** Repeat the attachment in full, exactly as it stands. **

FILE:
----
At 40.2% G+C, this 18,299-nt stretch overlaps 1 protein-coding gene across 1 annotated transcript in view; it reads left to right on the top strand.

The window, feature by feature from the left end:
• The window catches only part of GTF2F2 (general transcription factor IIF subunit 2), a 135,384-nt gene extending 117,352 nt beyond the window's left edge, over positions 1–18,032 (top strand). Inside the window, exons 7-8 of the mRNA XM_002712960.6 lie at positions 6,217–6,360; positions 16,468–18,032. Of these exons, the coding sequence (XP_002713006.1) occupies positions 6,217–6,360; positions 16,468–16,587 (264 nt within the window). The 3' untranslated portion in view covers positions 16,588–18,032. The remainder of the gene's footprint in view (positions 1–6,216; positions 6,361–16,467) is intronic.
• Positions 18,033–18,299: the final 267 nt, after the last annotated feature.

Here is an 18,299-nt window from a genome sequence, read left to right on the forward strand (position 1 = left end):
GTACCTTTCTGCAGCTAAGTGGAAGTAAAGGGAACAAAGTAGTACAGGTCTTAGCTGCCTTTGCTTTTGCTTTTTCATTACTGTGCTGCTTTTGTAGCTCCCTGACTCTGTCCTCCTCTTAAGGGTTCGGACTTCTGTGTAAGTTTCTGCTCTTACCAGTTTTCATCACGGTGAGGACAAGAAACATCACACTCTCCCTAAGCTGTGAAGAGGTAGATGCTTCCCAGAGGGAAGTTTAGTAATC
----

At 40.2% G+C, this 18,299-nt stretch overlaps 1 protein-coding gene across 1 annotated transcript in view; it reads left to right on the top strand.

The window, feature by feature from the left end:
• The window catches only part of GTF2F2 (general transcription factor IIF subunit 2), a 135,384-nt gene extending 117,352 nt beyond the window's left edge, over positions 1–18,032 (top strand). Inside the window, exons 7-8 of the mRNA XM_002712960.6 lie at positions 6,217–6,360; positions 16,468–18,032. Of these exons, the coding sequence (XP_002713006.1) occupies positions 6,217–6,360; positions 16,468–16,587 (264 nt within the window). The 3' untranslated portion in view covers positions 16,588–18,032. The remainder of the gene's footprint in view (positions 1–6,216; positions 6,361–16,467) is intronic.
• Positions 18,033–18,299: the final 267 nt, after the last annotated feature.

Here is an 18,299-nt window from a genome sequence, read left to right on the forward strand (position 1 = left end):
GTACCTTTCTGCAGCTAAGTGGAAGTAAAGGGAACAAAGTAGTACAGGTCTTAGCTGCCTTTGCTTTTGCTTTTTCATTACTGTGCTGCTTTTGTAGCTCCCTGACTCTGTCCTCCTCTTAAGGGTTCGGACTTCTGTGTAAGTTTCTGCTCTTACCAGTTTTCATCACGGTGAGGACAAGAAACATCACACTCTCCCTAAGCTGTGAAGAGGTAGATGCTTCCCAGAGGGAAGTTTAGTAATC